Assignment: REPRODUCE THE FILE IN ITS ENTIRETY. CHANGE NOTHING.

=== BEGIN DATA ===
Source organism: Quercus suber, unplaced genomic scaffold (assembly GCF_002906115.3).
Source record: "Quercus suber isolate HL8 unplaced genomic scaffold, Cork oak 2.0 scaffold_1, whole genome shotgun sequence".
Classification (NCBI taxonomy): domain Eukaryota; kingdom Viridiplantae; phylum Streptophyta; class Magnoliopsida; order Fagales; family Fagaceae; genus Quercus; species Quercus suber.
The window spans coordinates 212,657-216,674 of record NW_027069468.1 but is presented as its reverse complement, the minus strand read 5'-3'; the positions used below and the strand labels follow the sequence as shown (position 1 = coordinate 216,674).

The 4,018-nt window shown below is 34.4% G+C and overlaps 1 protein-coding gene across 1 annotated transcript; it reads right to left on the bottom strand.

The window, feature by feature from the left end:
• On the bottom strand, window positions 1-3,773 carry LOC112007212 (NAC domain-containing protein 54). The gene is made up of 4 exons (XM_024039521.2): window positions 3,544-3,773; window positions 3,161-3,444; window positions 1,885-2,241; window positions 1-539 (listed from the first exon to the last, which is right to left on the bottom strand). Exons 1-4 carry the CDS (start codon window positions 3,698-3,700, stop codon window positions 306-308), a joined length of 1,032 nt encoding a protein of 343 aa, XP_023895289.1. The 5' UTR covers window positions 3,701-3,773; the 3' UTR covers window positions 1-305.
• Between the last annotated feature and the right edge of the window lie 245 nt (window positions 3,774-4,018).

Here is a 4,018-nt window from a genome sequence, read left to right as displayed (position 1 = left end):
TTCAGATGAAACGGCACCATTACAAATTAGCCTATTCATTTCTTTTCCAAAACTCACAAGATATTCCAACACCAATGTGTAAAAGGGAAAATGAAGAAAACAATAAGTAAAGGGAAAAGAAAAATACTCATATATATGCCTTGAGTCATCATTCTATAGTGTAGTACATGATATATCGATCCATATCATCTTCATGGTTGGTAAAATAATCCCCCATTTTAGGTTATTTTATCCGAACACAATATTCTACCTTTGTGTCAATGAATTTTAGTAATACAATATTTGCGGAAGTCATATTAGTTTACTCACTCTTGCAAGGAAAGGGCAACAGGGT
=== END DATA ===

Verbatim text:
Source organism: Quercus suber, unplaced genomic scaffold (assembly GCF_002906115.3).
Source record: "Quercus suber isolate HL8 unplaced genomic scaffold, Cork oak 2.0 scaffold_1, whole genome shotgun sequence".
Classification (NCBI taxonomy): domain Eukaryota; kingdom Viridiplantae; phylum Streptophyta; class Magnoliopsida; order Fagales; family Fagaceae; genus Quercus; species Quercus suber.
The window spans coordinates 212,657-216,674 of record NW_027069468.1 but is presented as its reverse complement, the minus strand read 5'-3'; the positions used below and the strand labels follow the sequence as shown (position 1 = coordinate 216,674).

The 4,018-nt window shown below is 34.4% G+C and overlaps 1 protein-coding gene across 1 annotated transcript; it reads right to left on the bottom strand.

The window, feature by feature from the left end:
• On the bottom strand, window positions 1-3,773 carry LOC112007212 (NAC domain-containing protein 54). The gene is made up of 4 exons (XM_024039521.2): window positions 3,544-3,773; window positions 3,161-3,444; window positions 1,885-2,241; window positions 1-539 (listed from the first exon to the last, which is right to left on the bottom strand). Exons 1-4 carry the CDS (start codon window positions 3,698-3,700, stop codon window positions 306-308), a joined length of 1,032 nt encoding a protein of 343 aa, XP_023895289.1. The 5' UTR covers window positions 3,701-3,773; the 3' UTR covers window positions 1-305.
• Between the last annotated feature and the right edge of the window lie 245 nt (window positions 3,774-4,018).

Here is a 4,018-nt window from a genome sequence, read left to right as displayed (position 1 = left end):
TTCAGATGAAACGGCACCATTACAAATTAGCCTATTCATTTCTTTTCCAAAACTCACAAGATATTCCAACACCAATGTGTAAAAGGGAAAATGAAGAAAACAATAAGTAAAGGGAAAAGAAAAATACTCATATATATGCCTTGAGTCATCATTCTATAGTGTAGTACATGATATATCGATCCATATCATCTTCATGGTTGGTAAAATAATCCCCCATTTTAGGTTATTTTATCCGAACACAATATTCTACCTTTGTGTCAATGAATTTTAGTAATACAATATTTGCGGAAGTCATATTAGTTTACTCACTCTTGCAAGGAAAGGGCAACAGGGT